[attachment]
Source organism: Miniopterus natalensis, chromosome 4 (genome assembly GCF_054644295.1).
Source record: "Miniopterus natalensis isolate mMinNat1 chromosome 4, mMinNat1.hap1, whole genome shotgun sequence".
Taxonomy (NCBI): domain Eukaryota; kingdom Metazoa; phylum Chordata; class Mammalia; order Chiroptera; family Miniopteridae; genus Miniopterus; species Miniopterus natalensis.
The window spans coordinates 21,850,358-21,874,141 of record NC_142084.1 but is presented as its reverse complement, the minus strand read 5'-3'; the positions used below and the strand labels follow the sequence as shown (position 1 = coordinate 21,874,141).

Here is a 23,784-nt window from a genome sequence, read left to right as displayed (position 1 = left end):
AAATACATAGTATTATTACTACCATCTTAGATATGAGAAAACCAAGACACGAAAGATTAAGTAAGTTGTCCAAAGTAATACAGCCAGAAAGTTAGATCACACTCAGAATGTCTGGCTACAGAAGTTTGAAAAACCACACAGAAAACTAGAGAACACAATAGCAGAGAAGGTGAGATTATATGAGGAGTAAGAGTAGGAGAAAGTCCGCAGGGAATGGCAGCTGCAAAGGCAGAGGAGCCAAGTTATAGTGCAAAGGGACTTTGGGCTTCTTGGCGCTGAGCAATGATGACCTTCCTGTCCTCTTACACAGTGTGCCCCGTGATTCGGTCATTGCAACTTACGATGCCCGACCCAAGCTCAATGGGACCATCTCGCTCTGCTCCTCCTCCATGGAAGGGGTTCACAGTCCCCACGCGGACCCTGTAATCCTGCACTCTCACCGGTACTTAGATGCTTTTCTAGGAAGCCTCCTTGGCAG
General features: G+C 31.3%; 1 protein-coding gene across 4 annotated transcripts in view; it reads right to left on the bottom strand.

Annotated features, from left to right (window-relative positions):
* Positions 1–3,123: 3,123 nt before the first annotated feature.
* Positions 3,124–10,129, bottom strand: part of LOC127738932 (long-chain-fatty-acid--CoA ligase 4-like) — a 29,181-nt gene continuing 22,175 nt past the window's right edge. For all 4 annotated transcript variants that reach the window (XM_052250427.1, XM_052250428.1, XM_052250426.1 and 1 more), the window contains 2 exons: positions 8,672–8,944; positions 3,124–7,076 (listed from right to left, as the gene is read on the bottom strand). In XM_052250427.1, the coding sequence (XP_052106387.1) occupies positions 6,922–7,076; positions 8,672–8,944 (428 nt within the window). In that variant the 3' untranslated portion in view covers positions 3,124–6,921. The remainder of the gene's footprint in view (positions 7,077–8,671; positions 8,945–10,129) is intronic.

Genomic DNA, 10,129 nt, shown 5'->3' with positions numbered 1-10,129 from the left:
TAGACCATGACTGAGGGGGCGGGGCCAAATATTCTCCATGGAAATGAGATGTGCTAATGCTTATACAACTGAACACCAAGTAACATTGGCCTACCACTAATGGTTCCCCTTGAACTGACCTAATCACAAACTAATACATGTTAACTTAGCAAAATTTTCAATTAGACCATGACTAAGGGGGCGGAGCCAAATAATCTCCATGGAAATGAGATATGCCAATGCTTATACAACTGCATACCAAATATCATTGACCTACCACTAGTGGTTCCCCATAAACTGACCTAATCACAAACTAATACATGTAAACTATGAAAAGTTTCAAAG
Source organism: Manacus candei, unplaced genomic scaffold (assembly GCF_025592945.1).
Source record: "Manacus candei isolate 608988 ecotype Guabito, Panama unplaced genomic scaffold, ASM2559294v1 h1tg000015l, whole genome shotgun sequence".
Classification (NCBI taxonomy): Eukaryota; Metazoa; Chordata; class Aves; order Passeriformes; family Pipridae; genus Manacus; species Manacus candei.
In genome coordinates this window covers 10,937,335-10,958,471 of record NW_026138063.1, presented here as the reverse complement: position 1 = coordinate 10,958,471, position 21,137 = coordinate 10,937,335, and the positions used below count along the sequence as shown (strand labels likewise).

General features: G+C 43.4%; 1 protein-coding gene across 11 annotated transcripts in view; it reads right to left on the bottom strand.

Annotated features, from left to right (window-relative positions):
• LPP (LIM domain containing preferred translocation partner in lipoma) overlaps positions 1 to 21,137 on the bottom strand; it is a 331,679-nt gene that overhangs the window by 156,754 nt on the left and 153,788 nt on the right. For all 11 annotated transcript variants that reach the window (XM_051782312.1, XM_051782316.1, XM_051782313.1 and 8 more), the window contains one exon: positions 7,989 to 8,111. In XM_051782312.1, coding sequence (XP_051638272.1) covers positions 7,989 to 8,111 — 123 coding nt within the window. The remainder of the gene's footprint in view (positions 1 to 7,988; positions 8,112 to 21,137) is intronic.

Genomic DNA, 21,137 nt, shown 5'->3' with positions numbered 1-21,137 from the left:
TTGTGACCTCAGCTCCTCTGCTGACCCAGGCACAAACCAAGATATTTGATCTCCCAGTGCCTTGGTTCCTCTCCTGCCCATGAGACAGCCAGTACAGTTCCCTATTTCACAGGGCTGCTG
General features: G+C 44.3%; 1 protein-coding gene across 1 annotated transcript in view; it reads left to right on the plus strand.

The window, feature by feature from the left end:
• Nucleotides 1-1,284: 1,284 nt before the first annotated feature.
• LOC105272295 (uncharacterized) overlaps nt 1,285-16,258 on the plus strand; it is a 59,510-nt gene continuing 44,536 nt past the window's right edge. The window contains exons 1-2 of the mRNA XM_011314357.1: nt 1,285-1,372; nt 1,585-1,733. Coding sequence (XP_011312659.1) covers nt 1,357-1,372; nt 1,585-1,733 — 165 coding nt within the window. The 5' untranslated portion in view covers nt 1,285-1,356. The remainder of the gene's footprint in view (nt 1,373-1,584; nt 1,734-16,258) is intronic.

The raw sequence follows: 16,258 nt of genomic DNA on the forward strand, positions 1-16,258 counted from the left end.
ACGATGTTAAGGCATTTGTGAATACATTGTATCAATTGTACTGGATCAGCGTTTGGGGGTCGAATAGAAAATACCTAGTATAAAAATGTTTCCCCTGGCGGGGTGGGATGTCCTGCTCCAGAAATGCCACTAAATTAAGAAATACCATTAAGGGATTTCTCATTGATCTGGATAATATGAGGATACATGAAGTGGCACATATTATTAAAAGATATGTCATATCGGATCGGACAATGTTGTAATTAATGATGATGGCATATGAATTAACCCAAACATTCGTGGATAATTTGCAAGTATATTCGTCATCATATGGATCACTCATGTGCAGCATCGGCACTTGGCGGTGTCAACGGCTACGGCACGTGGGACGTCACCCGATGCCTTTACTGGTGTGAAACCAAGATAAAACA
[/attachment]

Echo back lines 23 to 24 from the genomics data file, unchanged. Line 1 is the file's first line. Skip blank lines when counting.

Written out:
The window, feature by feature from the left end:
• Nucleotides 1-1,284: 1,284 nt before the first annotated feature.